JACKSON TWP. It was a short trip that could have long-term repercussions for the Jackson girls lacrosse team.
The Polar Bears took their annual spring break trip, this time to Maryland, and came home with something they haven’t had in nearly three years - a regular-season loss. A four-day trip to Maryland pitted Jackson against two teams it hadn’t faced before and while an 18-3 win over St. James School (Md.) punctuated the trip, it was a 12-11 defeat at the hands of Elizabeth Seton (Md.) that gave the Polar Bears an unfamiliar taste in their mouths.
"With a loss, especially with a one-goal loss, there a lot of things you can take away from that … there were a lot of twists and turns and ebbs and flows and reflect on individual plays that could have been made," Jackson head coach John Kroah said. "That’s the first time we’ve lost in the regular season in the past three years."
As Kroah noted, in both 2016 and 2017, the Polar Bears’ lone loss of the season came in the state tournament. Many players on this year’s team were either rotation regulars or at least on the roster for those two seasons, so they have known little but regular-season dominance during their varsity careers.
Knowing that such a loss, even one to a high-caliber team from out of state, could hit his players hard, Kroah and his staff tried to break the situation down and help the team process the defeat.
"As a team, it’s different feeling not only to lose in season, but early in the season," Kroah said. "We talked a lot about that this week because with a loss, it created different emotions than we’re used to."
The program’s strength the past two or three seasons has been defense, Kroah noted, but this year the inverse could be true. The offense has been extremely potent in the early going, averaging 13 goals per game through the first three contests of the season.
In past years, the offensive production has hinged largely on the scoring ability of a few standouts, with other players adding in contributions along the way. This season, the attack has been more diversified and in the long run, that could bode well for Jackson.
In the Seton loss, Camille Patton notched five goals, but a plethora of players, including Abigail Lair, Miranda Billett, Anna Woodhams and Anna Winesdoerffer, have shouldered the scoring load through the first few games of the season.
"The past two or three years, one or two girls has had the lion’s share of the goals, but this year the goals are more spread out equally amongst our attackers and midfielders," Kroah said.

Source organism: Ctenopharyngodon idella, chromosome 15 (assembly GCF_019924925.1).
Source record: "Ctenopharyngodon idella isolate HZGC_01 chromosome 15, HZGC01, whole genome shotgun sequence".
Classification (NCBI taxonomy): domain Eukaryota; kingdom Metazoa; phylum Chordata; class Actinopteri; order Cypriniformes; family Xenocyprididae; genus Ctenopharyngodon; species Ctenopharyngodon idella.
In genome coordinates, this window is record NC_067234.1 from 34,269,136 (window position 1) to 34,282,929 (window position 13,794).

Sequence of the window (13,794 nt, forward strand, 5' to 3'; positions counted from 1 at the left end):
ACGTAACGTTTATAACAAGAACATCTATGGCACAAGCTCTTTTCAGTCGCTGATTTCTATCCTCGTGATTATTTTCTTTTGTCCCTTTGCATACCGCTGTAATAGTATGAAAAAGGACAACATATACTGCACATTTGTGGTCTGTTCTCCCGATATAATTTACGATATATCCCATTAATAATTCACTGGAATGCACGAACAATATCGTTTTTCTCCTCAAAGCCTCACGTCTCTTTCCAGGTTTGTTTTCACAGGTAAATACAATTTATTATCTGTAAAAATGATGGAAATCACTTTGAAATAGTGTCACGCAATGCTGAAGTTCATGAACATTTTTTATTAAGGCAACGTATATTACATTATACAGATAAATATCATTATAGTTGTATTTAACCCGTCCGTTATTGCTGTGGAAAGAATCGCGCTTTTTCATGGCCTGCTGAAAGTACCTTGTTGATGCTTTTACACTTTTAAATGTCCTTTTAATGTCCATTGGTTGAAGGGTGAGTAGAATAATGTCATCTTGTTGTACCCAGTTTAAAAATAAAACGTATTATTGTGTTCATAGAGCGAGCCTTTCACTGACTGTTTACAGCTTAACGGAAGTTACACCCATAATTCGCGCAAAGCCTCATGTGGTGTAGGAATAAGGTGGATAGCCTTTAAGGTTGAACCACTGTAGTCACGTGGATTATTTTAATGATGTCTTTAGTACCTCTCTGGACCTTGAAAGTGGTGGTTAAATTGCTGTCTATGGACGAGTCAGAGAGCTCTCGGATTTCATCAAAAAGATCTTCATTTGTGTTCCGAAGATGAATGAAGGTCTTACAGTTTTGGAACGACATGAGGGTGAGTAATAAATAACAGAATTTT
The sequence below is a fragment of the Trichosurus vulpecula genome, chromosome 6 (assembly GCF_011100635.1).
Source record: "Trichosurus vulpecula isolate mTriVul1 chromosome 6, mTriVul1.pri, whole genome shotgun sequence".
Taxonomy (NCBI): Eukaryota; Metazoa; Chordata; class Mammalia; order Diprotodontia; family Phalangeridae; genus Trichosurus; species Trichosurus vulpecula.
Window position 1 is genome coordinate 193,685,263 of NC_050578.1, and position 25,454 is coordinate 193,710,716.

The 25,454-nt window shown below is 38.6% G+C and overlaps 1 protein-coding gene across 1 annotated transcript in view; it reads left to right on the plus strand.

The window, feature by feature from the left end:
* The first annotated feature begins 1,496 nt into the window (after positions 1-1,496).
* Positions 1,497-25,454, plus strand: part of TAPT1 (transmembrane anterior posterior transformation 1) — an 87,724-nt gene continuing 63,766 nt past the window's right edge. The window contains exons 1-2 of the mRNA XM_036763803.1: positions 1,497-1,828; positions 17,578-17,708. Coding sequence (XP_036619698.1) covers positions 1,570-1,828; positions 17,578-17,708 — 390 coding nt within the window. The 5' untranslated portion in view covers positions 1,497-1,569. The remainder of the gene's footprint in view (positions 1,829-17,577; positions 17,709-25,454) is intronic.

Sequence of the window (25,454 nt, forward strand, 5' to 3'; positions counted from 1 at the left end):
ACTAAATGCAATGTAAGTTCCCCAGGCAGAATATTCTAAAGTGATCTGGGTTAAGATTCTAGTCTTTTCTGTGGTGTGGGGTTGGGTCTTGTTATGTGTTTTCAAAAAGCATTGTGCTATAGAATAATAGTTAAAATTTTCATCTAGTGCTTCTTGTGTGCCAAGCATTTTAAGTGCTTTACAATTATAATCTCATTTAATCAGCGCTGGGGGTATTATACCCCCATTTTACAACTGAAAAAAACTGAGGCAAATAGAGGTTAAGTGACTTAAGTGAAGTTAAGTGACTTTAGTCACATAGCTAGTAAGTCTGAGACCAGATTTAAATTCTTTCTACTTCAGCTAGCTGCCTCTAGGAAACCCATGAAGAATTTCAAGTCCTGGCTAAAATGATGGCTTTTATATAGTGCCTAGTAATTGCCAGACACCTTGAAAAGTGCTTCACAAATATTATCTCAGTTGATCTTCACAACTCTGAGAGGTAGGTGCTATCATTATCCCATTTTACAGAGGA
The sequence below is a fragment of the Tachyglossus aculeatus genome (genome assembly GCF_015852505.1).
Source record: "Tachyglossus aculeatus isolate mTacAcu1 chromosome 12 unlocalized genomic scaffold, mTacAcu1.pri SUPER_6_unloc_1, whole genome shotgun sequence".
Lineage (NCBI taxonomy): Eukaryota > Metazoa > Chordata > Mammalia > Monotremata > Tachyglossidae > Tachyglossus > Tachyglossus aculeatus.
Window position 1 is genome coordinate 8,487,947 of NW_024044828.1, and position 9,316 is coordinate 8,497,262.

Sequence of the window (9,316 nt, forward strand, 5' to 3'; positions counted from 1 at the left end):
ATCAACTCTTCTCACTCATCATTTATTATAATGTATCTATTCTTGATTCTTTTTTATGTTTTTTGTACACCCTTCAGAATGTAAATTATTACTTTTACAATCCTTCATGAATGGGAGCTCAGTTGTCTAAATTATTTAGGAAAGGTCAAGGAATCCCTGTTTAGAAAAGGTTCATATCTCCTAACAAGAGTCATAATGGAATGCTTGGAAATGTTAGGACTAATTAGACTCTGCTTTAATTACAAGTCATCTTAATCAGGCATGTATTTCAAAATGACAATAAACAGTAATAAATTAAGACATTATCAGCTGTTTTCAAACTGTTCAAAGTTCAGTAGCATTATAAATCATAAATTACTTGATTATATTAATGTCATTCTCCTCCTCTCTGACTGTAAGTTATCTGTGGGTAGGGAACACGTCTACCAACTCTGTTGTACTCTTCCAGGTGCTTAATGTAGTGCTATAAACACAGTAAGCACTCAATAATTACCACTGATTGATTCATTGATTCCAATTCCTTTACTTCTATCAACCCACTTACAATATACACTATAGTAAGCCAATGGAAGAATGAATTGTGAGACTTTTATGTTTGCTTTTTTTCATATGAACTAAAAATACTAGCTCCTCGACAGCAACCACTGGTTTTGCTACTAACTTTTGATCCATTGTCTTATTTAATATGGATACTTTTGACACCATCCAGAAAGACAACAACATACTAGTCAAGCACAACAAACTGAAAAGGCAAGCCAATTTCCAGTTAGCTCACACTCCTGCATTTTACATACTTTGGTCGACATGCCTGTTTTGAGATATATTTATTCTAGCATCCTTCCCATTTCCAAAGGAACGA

If that balanced attack sustains itself over the entire season, it could bode well for Jackson’s hopes of yet another trip to the state tournament. The Polar Bears have inched progressively closer to their elusive first state title - and the first for a girls team in school history - and after losing 15-6 to perennial state power Upper Arlington last season, Jackson knows its road to a title will likely mean going through Upper Arlington and New Albany again this spring should it be fortunate enough to make another run to the state tournament.
In a way, the spring break trip is designed with those aims in mind because this year, as in past seasons, the trek south has pitted Jackson against teams the caliber of Ohio’s best and testing themselves against that level of foe early in the year is both evaluation and preparation for the Polar Bears.
"You’re playing and competing on spring break trips and seeing competition like we’re going to see in our playoff run with New Albany and Upper Arlington. This isn’t a knock against the teams in area, but these trips allow us to play against some upper echelon teams," Kroah said.
While the offense has been steady, the defense has had a few early bumps in the road for Jackson. According to Kroah, the team made adjustments during the trip and the 18-3 win over St. James suggested that those changes had an impact. Of course, so does having senior goalkeeper Grace Merrill between the pipes.
Merrill, a four-year starter and Kent State recruit, is as reliable a presence in goal as any local high school girls team has this season. She claimed the starting spot as a freshman and hasn’t relinquished it since, serving as the back line for a defense that has been the backbone of three very successful campaigns.
"Her biggest strength is her athleticism. By nature goalies are sometimes not referred to as athletes, but she’s an athlete first and a goalie second," Kroah said. "She’s mobile and agile in goal and tracks the ball very well."
How Merrill and her teammates respond to their first regular-season defeat in the past few seasons is the question mark facing them as the season hits its stride, with their answer set to determine whether they hit theirs.
Reach Andy at 330-580-8936
On Twitter: @aharrisBURB